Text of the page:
Thank you visiting our site! 2012 was a GREAT year for DPFB and Battery B 1st New Jersey Light Artillery, and we look forward to remembering the sacrifices our ancestors made during the American Civil War (ACW) (1861-1865) during the 2013 reenacting season. As we are in the midst of the 150th anniversary of that conflict, Battery B members are working diligently to create a memorable "impression" of the brave ment that served in the original Battery B. I am often asked, "Why is your club portraying this specific unit?" Here is our official answer:
Our Captain is from Northern New Jersey, with ancestors traced back to this area during the ACW. The original Battery B was formed in Newark, NJ, with members of the Newark Fire Department. Coming from a fire service family, this seemed an ideal way to honor the family members that served both in the American Civil War and the fire service. When searching for a unit to portray, we found that Battery B was a member unit of the Army of the Potomac, and participated in most of the major battles of the Eastern Theater of the Civil War. We are portraying the unit as it would appear "mid-war" from late 1862 to early 1864. The Battery currently fields four guns, two full-sized Model 1841 12 pound "Mountain Howitzers"; a Whitworth Rifle; and a Model 1838 24-pound "Coehorn Mortar". As many reenactors know, these guns are the starting point for many batteries. Our long term goal is to procure a full-sized 10 pound Parrott Rifles, the gun used by Battery B during the Battle of Gettysburg, and a 12 pound Bronze Model 1841 Field Howitzer, the initial piece issued to the 2nd NJ Artillery. While a typical Federal Artillery Battery is composed of six guns, we are portraying a two-gun "section" of a Battery. For a history of Battery B and a timeline of their service, visit the Resource section of this site.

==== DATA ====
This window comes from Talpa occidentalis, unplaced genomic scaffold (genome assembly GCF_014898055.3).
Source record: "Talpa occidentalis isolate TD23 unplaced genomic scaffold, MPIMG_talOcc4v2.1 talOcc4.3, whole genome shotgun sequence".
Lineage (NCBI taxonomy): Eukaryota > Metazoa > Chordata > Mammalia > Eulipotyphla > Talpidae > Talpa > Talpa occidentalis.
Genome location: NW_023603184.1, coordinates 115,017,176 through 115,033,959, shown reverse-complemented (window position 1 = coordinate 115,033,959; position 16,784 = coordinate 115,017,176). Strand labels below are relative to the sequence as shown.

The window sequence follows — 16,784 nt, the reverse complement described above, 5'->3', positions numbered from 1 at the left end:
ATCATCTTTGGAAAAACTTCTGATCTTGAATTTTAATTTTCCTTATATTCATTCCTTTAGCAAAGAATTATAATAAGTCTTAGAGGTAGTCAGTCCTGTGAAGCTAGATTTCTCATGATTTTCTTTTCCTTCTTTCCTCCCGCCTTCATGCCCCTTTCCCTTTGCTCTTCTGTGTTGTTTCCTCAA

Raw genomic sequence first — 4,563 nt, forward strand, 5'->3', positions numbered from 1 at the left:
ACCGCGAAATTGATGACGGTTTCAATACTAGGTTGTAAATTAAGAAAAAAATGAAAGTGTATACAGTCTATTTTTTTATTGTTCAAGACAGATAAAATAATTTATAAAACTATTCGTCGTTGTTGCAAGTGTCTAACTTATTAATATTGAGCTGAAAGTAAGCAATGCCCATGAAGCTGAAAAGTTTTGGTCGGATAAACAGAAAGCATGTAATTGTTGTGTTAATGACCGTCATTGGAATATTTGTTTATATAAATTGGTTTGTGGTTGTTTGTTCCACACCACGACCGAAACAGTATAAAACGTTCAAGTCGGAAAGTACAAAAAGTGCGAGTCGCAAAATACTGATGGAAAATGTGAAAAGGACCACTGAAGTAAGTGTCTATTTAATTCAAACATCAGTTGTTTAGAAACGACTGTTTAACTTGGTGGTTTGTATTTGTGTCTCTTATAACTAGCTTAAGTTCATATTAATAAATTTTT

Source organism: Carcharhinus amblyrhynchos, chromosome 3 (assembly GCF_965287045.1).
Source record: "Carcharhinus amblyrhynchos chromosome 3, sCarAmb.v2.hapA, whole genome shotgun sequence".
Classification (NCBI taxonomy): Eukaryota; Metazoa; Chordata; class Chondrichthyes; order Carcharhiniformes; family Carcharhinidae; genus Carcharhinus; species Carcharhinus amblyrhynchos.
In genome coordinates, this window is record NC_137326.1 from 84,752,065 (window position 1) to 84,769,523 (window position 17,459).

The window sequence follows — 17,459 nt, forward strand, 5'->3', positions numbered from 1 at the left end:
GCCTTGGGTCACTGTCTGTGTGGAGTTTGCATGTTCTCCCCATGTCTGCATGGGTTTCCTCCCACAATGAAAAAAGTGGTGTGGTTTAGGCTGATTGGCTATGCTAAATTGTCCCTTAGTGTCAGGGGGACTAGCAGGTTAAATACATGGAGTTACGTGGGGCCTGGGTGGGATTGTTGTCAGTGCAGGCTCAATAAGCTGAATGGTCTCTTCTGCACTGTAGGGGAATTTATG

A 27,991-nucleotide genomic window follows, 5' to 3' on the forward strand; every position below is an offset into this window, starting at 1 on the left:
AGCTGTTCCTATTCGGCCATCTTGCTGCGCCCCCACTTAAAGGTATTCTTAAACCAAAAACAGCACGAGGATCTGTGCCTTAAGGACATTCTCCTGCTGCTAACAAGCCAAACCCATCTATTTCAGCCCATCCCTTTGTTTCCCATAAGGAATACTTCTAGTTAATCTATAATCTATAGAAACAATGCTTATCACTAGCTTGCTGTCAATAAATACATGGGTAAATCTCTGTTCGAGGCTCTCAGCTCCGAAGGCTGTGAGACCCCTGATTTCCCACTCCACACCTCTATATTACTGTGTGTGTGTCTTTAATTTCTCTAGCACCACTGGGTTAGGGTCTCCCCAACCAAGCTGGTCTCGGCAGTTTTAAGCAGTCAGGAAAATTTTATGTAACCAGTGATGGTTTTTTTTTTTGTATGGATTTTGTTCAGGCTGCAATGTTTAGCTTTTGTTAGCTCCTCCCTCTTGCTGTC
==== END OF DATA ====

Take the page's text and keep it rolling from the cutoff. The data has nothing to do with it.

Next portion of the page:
We are proud of the efforts of our members to obtain a grant for two, 10-pound Parrott Rifles for a neighboring club and hope to be able to actually utilize these guns on the field in the future.
Battery B also had several alternate names, these included:
The Battery was commanded by the following officers during the Civil War:
The Department of the Pacific, Federal Battalion (DPFB) is a family oriented, living history organization based in the Carson City, Nevada area. I am honored to serve as Commander of DPFB and Battery Commander of Battery B, 1st New Jersey Light Artillery, and invite any interested parties to join our group. For more information, visit the DPFB web site and we are pleased to be associated with the Sons of Union Veterans of the Civil War, Department of California and the Pacific, General William Passmore Carlin Camp 25 in Reno, NV. We are also pleased to be associated with the Nevada Civil War Volunteers (NCWV). Please join us for any of our 2013 events! Stay Safe!
Wayne L. Eder, EFO, MBA
Major Wayne L. Eder with 10lb Parrott Rifle, at the Battery , 1st NJ Light Artillery Battery Monument near the "Peach Orchard", Gettysburg National Battlefield, PA (2013). Battery fired 1,300 rounds in five hours on Second Day of Gettysburg, a record for any Artillery Battery during the American Civil War.
THE LIGHT ARTILLERY Author Unknown
On the unstained sward of the gentle slope,
Full of valor and nerved by hope,
The infantry sways like a coming sea;
Why lingers the light artillery?
Whirling the Parrotts like children's toys,
The horses strain to the rushing noise;
To right and to left, so fast and free,
They carry the light artillery.
The gunner cries with a tug and a jerk,
The limbers fly, and we bend to our work;
The handspike in, and the implements out--
We wait for the word, and it comes with a shout--
The foes pour on their billowy line;
Can nothing check their bold design?
With yells and oaths of fiendish glee,
They rush for the light artillery.
Hurrah! Hurrah! our bulldogs bark,
And the enemy's line is a glorious mark;
Hundreds fall like grain on the lea,
Mowed down by the light artillery.
"Fire!" and "Load!" are the only cries,
Thundered and rolled to the vaulted skies;
Aha! they falter, they halt, they flee
From the hail of the light artillery.
The battle is over, the victory won,
Ere the dew is dried by the rising sun;
While the shout bursts out, like a full-voiced sea,
"Hurrah for the light artillery!"
"Hurrah for the light artillery!